Ah, the joys of the modern workplace. We’re distributed. We’re road warriors. We’re teleworkers. We’re flexible. The problem is, sometimes we actually have to talk to each other. And you know what that means: Conference calls.
Like any other meeting, audio and video conference calls must be orchestrated; throwing everyone into a room and winging it is rarely productive. You’ve got to set an agenda, assign a leader, and offer participants some idea of why they’re there and what they’re expected to contribute. With the uptick in telecommuters, conference call etiquette and know-how takes on new importance.
Yet, even highly engineered calls can be a challenge due to a lack of visual cues. If people can’t see each other, for example, they might not be cognizant of who’s attending the meeting, which could make them more—or less—reticent about what they say. (Everyone has a “What do you mean the mute button wasn’t working?” story, don’t they?)
In addition, not being able to see the other participants makes it harder to “pass the conversation token,” or know when the person speaking is finished and whose turn it is to speak next. Finally, if the leader and speakers can’t see the other participants, they might not know how they’re responding. Are they nodding in agreement? Rolling their eyes like an exasperated teenage girl? Or zoning out to a game of Candy Crush on their smartphones?
Here’s how to make conference calls less awkward and more productive.
- Coordinating mixed remote and in-person meetings. Participants in the room tend to forget the people on the line and act like they do in an in-person meeting. They talk over each other, interrupt, have side conversations, refer to things visible only to them—all things that make it pretty tough for the remote person plaintively squeaking out of the little box to be heard. To help the “voice crying out in the wilderness,” make sure you pause to include people on the phone, repeat things you believe they might have missed, and make sure they have a pipeline, such as through IM, to the leader or other confederate in the meeting who can help relay information back and forth.
- Know who the leader is. A good leader can make conference calls much less awkward. So it’s important that everyone knows (and agrees) who the leader is. For a productive virtual meeting, the person running the show should identify all the participants, including the ones who are remote (and whoever might be silently listening in the room with them), decide upon and identify the person who’s speaking next, occasionally call on the long-silent to make sure their opinions are taken into account, and generally prompt the people who aren’t paying attention. “This doesn’t mean others can’t weigh in, but a leader can direct the conversation or jump in where needed,” writes Emma Siemasko, a Boston-based writer who works for a cloud-based virtual phone system company, in The Muse.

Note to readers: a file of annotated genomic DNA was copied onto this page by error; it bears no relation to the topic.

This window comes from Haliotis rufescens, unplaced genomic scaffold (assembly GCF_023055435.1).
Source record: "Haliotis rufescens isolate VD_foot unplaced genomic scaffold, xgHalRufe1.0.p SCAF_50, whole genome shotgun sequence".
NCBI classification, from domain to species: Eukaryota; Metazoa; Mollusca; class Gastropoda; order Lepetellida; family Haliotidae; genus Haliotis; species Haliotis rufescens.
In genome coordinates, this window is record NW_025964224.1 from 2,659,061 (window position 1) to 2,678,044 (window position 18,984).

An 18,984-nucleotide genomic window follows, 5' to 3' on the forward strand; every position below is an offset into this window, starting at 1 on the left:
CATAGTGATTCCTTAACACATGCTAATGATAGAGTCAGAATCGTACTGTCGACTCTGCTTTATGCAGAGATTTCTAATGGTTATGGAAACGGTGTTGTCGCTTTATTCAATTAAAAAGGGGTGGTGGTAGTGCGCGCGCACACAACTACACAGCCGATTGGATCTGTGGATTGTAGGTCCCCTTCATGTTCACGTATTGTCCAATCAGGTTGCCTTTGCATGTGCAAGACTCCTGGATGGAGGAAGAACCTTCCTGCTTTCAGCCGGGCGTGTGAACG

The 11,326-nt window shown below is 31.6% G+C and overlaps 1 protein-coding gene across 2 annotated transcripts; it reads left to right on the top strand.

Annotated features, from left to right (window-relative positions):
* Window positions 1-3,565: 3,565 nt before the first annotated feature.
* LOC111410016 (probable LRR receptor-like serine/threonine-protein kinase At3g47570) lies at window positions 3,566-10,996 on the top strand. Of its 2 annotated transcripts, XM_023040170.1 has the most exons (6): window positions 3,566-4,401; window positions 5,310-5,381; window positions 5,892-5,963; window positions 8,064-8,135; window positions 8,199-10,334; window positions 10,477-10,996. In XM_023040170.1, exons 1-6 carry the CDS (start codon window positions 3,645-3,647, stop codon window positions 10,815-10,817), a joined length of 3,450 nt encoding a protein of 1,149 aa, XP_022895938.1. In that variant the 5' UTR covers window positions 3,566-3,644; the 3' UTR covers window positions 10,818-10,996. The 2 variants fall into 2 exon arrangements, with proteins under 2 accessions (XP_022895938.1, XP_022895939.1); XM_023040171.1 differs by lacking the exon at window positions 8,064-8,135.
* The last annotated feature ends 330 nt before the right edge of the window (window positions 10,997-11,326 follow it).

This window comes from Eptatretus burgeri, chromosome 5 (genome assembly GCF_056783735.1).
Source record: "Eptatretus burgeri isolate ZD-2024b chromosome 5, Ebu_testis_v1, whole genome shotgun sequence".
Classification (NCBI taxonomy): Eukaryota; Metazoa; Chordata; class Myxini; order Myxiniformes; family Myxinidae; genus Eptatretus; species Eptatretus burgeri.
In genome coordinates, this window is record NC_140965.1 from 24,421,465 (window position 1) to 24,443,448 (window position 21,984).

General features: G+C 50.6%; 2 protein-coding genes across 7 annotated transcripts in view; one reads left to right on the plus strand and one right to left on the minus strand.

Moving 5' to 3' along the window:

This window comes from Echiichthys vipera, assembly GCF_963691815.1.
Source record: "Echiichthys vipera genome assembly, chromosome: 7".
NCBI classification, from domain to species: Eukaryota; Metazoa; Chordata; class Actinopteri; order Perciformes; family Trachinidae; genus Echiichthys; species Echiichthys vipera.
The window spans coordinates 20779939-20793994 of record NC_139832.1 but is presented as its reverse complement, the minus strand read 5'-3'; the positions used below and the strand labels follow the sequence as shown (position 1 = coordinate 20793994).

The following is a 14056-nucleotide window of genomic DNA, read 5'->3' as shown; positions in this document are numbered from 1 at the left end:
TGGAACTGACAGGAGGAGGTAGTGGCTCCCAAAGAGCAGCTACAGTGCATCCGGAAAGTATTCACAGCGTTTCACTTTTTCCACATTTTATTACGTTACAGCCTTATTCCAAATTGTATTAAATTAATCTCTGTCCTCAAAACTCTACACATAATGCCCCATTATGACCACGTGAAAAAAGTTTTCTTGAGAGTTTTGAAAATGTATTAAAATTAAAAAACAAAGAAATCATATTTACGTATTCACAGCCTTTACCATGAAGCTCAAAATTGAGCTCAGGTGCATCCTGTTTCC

- For video calls, check the environment. Of course, video calls where the participants can see each other have their own set of complications. You need to worry about what you’re wearing—not only to ensure that you’re not still sporting pajamas, but to see that colors or patterns aren’t doing weird things to the screen. You also need to check out the lighting and sound in the room where you’ll be making the call. Look at the camera while you’re speaking, and don’t fidget while you’re not. Finally, do a quick scan of what’s behind you on camera so people aren’t distracted by the gross coffee cups on the desk.
- Do a tech rehearsal first. Many conference call fails can be chalked up to technical issues, which is why it’s a good idea to get those worked out ahead of time. “Your meeting shouldn’t be the first time using the conference/webinar software,” writes Lisa Quast, who covers career topics, in Forbes. “Set up a practice call and learn how to use all the features, including how to mute and unmute all callers. There’s almost nothing worse than being on a conference call when the host doesn’t know how to use the technology.” That’s particularly true if the conference call is with a customer or for public consumption, such as a podcast. Does everyone have all the software and plug-ins they will need to run the conferencing system? Are people going to need mikes or headsets so they don’t sound like they’re sitting in the men’s room at Grand Central Station? Does everyone know the basic audio or video commands they’ll need, and how to debug common problems? Schedule a run-through before the meeting, and if it’s an ongoing meeting, have a run-through with new people as they join the team.
This doesn’t take care of all the issues—has anyone yet figured out an equitable way to schedule meetings among people who work in multiple time zones?—but perhaps it’s a start.
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